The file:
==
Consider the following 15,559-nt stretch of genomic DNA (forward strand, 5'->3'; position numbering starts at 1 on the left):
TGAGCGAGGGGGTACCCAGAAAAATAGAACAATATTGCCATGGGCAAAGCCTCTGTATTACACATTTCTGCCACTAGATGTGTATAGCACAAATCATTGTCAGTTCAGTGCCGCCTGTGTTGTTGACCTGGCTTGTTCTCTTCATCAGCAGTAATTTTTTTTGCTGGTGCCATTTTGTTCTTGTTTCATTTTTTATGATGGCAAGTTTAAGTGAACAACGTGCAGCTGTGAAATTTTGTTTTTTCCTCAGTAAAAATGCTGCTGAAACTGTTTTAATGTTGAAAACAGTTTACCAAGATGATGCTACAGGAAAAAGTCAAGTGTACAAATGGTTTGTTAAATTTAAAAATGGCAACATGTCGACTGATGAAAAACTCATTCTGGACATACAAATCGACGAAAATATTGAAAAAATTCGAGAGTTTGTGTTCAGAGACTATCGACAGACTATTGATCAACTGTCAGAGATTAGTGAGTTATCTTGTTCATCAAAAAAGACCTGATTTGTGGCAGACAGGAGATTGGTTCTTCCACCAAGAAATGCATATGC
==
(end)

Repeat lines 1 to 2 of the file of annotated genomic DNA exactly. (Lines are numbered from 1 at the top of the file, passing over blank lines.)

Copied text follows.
Consider the following 15,559-nt stretch of genomic DNA (forward strand, 5'->3'; position numbering starts at 1 on the left):
TGAGCGAGGGGGTACCCAGAAAAATAGAACAATATTGCCATGGGCAAAGCCTCTGTATTACACATTTCTGCCACTAGATGTGTATAGCACAAATCATTGTCAGTTCAGTGCCGCCTGTGTTGTTGACCTGGCTTGTTCTCTTCATCAGCAGTAATTTTTTTTGCTGGTGCCATTTTGTTCTTGTTTCATTTTTTATGATGGCAAGTTTAAGTGAACAACGTGCAGCTGTGAAATTTTGTTTTTTCCTCAGTAAAAATGCTGCTGAAACTGTTTTAATGTTGAAAACAGTTTACCAAGATGATGCTACAGGAAAAAGTCAAGTGTACAAATGGTTTGTTAAATTTAAAAATGGCAACATGTCGACTGATGAAAAACTCATTCTGGACATACAAATCGACGAAAATATTGAAAAAATTCGAGAGTTTGTGTTCAGAGACTATCGACAGACTATTGATCAACTGTCAGAGATTAGTGAGTTATCTTGTTCATCAAAAAAGACCTGATTTGTGGCAGACAGGAGATTGGTTCTTCCACCAAGAAATGCATATGC